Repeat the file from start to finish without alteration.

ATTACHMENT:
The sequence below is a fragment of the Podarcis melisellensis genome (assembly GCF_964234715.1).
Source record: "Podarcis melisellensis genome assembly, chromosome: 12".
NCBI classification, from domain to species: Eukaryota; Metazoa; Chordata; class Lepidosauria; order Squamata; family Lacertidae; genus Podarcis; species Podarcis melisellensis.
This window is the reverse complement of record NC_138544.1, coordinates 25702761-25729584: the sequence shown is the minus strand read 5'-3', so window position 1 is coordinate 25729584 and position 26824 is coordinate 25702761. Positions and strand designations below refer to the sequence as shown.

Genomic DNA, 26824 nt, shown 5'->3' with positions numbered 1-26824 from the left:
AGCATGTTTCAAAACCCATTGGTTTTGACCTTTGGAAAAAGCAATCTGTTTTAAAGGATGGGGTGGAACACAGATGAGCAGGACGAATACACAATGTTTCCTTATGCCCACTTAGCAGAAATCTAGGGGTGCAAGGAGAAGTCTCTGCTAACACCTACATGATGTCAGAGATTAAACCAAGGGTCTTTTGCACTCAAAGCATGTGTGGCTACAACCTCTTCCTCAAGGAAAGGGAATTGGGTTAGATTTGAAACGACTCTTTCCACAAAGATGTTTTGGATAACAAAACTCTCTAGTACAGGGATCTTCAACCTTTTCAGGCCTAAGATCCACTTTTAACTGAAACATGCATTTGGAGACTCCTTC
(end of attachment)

The sequence below is a fragment of the Podarcis melisellensis genome (assembly GCF_964234715.1).
Source record: "Podarcis melisellensis genome assembly, chromosome: 12".
NCBI classification, from domain to species: Eukaryota; Metazoa; Chordata; class Lepidosauria; order Squamata; family Lacertidae; genus Podarcis; species Podarcis melisellensis.
This window is the reverse complement of record NC_138544.1, coordinates 25702761-25729584: the sequence shown is the minus strand read 5'-3', so window position 1 is coordinate 25729584 and position 26824 is coordinate 25702761. Positions and strand designations below refer to the sequence as shown.

Genomic DNA, 26824 nt, shown 5'->3' with positions numbered 1-26824 from the left:
AGCATGTTTCAAAACCCATTGGTTTTGACCTTTGGAAAAAGCAATCTGTTTTAAAGGATGGGGTGGAACACAGATGAGCAGGACGAATACACAATGTTTCCTTATGCCCACTTAGCAGAAATCTAGGGGTGCAAGGAGAAGTCTCTGCTAACACCTACATGATGTCAGAGATTAAACCAAGGGTCTTTTGCACTCAAAGCATGTGTGGCTACAACCTCTTCCTCAAGGAAAGGGAATTGGGTTAGATTTGAAACGACTCTTTCCACAAAGATGTTTTGGATAACAAAACTCTCTAGTACAGGGATCTTCAACCTTTTCAGGCCTAAGATCCACTTTTAACTGAAACATGCATTTGGAGACTCCTTC